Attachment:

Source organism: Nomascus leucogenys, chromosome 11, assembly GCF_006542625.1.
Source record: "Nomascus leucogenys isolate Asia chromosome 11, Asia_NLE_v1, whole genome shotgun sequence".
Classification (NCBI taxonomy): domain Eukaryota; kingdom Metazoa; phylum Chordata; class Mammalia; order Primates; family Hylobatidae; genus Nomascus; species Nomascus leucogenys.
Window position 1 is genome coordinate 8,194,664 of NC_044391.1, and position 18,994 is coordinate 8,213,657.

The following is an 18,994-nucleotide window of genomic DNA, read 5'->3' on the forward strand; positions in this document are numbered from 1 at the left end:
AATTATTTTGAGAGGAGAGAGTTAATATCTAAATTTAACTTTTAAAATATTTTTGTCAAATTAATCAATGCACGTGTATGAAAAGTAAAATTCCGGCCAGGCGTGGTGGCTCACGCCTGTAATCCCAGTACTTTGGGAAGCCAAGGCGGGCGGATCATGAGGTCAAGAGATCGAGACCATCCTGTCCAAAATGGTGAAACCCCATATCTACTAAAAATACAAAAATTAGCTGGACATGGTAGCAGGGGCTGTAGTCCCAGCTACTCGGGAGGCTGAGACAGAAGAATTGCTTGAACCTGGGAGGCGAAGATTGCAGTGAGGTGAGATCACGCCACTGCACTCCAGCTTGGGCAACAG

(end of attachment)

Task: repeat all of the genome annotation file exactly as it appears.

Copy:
Source organism: Nomascus leucogenys, chromosome 11, assembly GCF_006542625.1.
Source record: "Nomascus leucogenys isolate Asia chromosome 11, Asia_NLE_v1, whole genome shotgun sequence".
Classification (NCBI taxonomy): domain Eukaryota; kingdom Metazoa; phylum Chordata; class Mammalia; order Primates; family Hylobatidae; genus Nomascus; species Nomascus leucogenys.
Window position 1 is genome coordinate 8,194,664 of NC_044391.1, and position 18,994 is coordinate 8,213,657.

The following is an 18,994-nucleotide window of genomic DNA, read 5'->3' on the forward strand; positions in this document are numbered from 1 at the left end:
AATTATTTTGAGAGGAGAGAGTTAATATCTAAATTTAACTTTTAAAATATTTTTGTCAAATTAATCAATGCACGTGTATGAAAAGTAAAATTCCGGCCAGGCGTGGTGGCTCACGCCTGTAATCCCAGTACTTTGGGAAGCCAAGGCGGGCGGATCATGAGGTCAAGAGATCGAGACCATCCTGTCCAAAATGGTGAAACCCCATATCTACTAAAAATACAAAAATTAGCTGGACATGGTAGCAGGGGCTGTAGTCCCAGCTACTCGGGAGGCTGAGACAGAAGAATTGCTTGAACCTGGGAGGCGAAGATTGCAGTGAGGTGAGATCACGCCACTGCACTCCAGCTTGGGCAACAG